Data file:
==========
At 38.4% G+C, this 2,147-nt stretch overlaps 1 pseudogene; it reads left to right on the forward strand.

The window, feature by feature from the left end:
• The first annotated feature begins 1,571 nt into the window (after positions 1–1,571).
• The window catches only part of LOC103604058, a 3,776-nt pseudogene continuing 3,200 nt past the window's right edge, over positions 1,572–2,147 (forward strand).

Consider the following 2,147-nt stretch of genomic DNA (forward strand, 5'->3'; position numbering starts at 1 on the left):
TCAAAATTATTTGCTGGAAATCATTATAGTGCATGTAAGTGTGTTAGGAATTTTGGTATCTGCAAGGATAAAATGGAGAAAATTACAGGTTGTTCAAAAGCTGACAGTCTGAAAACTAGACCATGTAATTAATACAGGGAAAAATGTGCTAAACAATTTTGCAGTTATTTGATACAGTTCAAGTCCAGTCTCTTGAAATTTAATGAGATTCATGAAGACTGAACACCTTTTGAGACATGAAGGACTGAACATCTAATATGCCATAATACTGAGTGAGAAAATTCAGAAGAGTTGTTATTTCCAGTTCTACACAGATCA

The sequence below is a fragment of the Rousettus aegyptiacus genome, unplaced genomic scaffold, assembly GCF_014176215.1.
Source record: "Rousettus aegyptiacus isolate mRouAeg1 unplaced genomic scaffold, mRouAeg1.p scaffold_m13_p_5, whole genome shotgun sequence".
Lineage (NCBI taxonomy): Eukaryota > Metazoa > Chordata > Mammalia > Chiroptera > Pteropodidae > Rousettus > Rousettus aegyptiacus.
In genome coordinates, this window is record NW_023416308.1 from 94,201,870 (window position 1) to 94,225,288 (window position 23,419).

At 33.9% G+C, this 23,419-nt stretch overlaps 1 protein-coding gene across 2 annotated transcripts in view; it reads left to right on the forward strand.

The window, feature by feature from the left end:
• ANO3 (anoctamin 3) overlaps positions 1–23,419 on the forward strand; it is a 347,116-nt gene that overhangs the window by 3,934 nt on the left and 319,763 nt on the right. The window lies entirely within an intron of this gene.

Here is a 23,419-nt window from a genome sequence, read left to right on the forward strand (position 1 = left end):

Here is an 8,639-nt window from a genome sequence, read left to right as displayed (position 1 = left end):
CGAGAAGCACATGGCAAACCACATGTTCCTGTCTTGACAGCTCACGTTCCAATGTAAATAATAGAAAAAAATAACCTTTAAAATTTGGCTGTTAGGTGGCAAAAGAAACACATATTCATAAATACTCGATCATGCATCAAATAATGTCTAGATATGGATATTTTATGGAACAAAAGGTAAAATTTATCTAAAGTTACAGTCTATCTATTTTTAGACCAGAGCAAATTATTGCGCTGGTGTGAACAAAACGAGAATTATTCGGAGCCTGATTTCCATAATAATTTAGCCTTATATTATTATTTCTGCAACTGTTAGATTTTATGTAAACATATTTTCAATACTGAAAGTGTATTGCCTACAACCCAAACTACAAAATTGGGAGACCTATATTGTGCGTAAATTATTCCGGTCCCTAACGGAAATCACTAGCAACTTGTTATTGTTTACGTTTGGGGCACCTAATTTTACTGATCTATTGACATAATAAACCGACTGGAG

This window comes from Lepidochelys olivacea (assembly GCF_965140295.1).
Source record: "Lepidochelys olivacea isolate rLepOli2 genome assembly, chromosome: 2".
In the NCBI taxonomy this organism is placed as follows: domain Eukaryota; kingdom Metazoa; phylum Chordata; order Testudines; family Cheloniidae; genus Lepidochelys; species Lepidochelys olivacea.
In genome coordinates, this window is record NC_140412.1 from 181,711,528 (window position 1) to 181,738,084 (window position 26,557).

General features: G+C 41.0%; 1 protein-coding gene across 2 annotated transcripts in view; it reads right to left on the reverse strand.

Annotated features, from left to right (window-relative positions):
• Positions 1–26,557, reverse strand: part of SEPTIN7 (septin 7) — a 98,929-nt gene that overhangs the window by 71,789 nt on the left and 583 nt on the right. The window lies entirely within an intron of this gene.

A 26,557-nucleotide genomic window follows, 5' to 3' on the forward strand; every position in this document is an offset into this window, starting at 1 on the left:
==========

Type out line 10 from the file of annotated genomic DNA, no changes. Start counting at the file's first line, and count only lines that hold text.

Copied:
In genome coordinates, this window is record NW_023416308.1 from 94,201,870 (window position 1) to 94,225,288 (window position 23,419).